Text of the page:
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How to do basic statistical analysis?

  1. Jun 23, 2015 #1
    My job requires me to update excel reports and also send out analysis and summaries. My concern is, I don't really have a lot of experience with statistics, numbers analysis, or have enough background to know what type of tools are available for me.

    For example, lets say I send out a weekly report that tells how a company is doing in terms of sales. There is the total $$ generated, total items sold, and it can be filtered down to the state level. My ideas of an analysis includes: comparing how this week is compared to last week, this month vs last month, average price, this year vs last year etc etc...and maybe drilling down by state to identify who is doing best or worst.

    Are there any other methods of analysis that I can use, just so I have more options in my review? I know i"m being vague, and it is because I'm a complete newbie and looking for general advice and ideas.
     
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  3. Jun 24, 2015 #2

    Simon Bridge

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    Other than what? You have not described any actual methods, just the end results.

    It sounds like you need a statistical analysis primer and a introductory excell howto book.
     
  4. Jun 24, 2015 #3
    Right. So I guess I'm looking at where is the best place to start. Books or website recommendations will be appreciated
     
  5. Jun 24, 2015 #4

    Simon Bridge

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  6. Jun 24, 2015 #5
    This kind of reporting does not generally involve any statistical analysis - in the business world it is called variance analysis.

    With retail sales it is common to make various adjustments so that comparisons can be made on a "like-for-like" basis - so adjusting for stores that are newly opened or closed, the number of days (perhaps counting weekend days separately) in a month etc.

    Also, variances are often split into "volume" (the amount of product sold), "price" (the price of the products sold) and "mix" (selling products at different price levels) - so if last year sales for a week were £2,000,000 made up of £1,000,000 food at £1 per item and £1,000,000 alcoholic drinks at £10 per item and there was 20,000 sqft of retail floor, and this year sales for the same week were £2,500,000 made up of £1,100,000 food at £1.20 per item and £1,400,000 alcoholic drinks at £11 per item and there was 20,400 sqft of retail floor... (this is why accountants use spreadsheets!)
     
  7. Jun 24, 2015 #6

    WWGD

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  8. Jun 28, 2015 #7
    I think for analysis you first need a conceptual framework about "what matters." It seems to me that you have started this process. As you work with the data and problems that you need to solve for work, this framework will become more refined. If you are making claims about stores performing "better"or "worse" than each other, you must have a clear conceptual framework about what this means so that it can be articulated to others.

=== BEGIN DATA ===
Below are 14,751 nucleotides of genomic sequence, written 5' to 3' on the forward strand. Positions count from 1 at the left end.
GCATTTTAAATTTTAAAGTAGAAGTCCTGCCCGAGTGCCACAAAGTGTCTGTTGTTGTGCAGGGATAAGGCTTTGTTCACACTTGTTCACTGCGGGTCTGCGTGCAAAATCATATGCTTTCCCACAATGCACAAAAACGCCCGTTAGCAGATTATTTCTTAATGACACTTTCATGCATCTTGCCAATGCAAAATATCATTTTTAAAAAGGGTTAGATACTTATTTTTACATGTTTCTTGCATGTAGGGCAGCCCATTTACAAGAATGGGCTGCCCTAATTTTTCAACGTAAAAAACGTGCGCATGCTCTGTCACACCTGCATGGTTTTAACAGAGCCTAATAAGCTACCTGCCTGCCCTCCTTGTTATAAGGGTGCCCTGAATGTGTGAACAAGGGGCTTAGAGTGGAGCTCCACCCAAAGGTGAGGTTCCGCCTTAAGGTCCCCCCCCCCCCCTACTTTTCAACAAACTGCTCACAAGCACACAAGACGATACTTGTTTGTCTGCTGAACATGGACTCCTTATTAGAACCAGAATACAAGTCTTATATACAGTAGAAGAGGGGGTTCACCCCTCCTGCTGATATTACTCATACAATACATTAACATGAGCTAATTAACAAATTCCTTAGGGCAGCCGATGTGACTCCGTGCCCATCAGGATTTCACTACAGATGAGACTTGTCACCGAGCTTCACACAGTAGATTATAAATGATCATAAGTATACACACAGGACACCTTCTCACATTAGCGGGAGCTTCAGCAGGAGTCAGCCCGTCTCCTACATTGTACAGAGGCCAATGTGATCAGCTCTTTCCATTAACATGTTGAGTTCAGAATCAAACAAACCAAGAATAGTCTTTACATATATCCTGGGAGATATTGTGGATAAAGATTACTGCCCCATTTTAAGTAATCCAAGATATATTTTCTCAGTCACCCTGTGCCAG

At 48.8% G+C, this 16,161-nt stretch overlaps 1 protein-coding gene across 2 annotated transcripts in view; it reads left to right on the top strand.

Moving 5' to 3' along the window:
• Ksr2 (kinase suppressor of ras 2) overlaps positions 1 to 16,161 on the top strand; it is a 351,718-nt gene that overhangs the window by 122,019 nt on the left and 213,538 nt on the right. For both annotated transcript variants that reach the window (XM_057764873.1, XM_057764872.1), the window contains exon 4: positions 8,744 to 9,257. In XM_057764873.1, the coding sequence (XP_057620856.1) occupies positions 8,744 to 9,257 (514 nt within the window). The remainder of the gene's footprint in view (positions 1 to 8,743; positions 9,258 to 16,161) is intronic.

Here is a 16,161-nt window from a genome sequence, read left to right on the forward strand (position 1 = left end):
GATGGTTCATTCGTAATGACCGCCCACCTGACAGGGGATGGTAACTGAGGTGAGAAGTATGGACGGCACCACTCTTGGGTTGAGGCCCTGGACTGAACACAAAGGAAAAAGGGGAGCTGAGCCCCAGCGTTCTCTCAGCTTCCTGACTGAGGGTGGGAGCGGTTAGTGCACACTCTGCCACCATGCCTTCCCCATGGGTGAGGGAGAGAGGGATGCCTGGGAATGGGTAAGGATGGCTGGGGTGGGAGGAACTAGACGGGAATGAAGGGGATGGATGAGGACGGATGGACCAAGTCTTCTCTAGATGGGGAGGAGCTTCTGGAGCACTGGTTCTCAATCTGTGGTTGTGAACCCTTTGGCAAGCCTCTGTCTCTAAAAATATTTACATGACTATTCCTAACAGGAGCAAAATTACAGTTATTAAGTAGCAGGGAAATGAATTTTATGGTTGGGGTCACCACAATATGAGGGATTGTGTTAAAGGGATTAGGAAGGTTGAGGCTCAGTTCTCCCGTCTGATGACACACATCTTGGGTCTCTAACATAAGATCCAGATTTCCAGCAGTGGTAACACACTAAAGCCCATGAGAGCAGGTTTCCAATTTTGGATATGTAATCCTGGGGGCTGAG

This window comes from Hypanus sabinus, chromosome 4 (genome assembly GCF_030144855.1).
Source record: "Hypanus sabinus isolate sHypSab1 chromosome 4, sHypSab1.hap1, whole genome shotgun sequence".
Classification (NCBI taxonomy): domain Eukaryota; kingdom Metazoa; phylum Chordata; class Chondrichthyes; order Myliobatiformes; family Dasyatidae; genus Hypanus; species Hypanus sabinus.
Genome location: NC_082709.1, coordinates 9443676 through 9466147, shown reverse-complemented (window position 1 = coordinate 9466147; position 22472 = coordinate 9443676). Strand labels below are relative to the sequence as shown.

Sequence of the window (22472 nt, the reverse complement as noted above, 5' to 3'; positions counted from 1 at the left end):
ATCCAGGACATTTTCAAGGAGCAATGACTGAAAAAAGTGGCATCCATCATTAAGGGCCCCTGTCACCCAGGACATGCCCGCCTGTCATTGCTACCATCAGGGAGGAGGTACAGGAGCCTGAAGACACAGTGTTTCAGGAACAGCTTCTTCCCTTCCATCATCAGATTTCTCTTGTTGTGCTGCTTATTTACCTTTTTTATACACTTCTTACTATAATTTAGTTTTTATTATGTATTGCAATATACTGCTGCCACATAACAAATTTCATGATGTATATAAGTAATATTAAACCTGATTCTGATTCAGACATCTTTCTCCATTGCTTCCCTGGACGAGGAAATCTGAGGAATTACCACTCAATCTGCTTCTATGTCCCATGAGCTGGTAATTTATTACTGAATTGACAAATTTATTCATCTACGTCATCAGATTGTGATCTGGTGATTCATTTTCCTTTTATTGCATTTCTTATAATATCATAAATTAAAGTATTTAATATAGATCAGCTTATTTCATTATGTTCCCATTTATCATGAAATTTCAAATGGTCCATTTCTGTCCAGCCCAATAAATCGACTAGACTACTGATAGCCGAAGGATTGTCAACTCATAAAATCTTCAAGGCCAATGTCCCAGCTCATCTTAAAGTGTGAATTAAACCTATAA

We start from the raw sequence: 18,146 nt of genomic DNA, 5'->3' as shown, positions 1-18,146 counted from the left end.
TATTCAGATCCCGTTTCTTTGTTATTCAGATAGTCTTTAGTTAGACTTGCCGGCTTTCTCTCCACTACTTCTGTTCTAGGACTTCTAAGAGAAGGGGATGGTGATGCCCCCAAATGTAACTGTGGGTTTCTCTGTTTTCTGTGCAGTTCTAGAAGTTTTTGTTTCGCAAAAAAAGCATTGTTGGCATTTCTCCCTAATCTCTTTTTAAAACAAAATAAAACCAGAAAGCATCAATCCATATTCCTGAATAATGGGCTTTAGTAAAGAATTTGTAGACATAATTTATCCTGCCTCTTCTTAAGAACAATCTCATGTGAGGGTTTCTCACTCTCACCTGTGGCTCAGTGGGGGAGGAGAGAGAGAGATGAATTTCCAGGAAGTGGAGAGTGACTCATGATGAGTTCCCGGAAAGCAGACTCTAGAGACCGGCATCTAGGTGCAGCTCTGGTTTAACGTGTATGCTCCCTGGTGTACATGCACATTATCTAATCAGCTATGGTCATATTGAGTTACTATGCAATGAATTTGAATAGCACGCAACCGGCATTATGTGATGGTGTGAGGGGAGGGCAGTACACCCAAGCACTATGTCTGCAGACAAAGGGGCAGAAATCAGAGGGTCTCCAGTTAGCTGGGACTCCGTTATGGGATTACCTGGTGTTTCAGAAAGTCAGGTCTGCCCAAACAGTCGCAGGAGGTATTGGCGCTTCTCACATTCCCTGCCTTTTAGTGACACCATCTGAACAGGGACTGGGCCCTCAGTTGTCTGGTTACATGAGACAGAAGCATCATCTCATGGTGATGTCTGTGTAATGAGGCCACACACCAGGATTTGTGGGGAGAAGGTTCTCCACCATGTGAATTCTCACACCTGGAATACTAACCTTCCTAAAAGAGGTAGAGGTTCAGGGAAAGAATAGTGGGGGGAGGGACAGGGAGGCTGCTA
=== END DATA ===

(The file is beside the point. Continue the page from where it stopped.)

Words of caution: I worked on retail projects for many years, and it is important to understand how the point of sale software logs transactions and does backend calculations. These may not follow intuition. For example, when looking at Quantity-Sold and Dollars-Sold, you are not taking into account Quantity-Returns, Dollars-Returns, Quantity-Loss, and Dollars-Loss. In retail situations that reward sales performance, it is possible for managers to fraudulently make sales and then process returns. While this results in a zero net transaction, it increments the Quantity-Sold and Dollars-Sold values. So, if those are the only variables you are looking at, you would incorrectly believe more sales had occurred. The same is true for Dollars-Sold and Cost-Sold. (And cost can get funny depending on how the computer calculates it.)

    Another factor is inventory. Quantity-Sold depends on Quantity-on-Hand. This could help identify stores that suffer an under or over stock of an item. Managers sometimes think the item they are selling the most of is their best product, but sometimes they fail to realize the most popular product is selling off the shelf faster than the supply.
     
  9. Jun 28, 2015 #8

    FactChecker

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    I second what MrAnchovy said. It's more important to present the data in a logical way that non-statisticians are comfortable with, than to get too tangled up in statistical theory. Present the data on a "per-store" or "per-sale" basis, or whatever they are used to. Ensure that the comparisons are on a fair "apples-to-apples" basis, which is very important. It would be good to understand the mean and variance of data, but don't get too concerned about deeper theories.

    I just read thelema's answer. That is a lot of good practical advice.
     
    Last edited: Jun 28, 2015
  10. Jun 28, 2015 #9

    WWGD

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    I third Mr Anchovy: (Outside of rarefied research environments) Statistics is a means to an end, not the end itself: theory and real world applications should agree.
     
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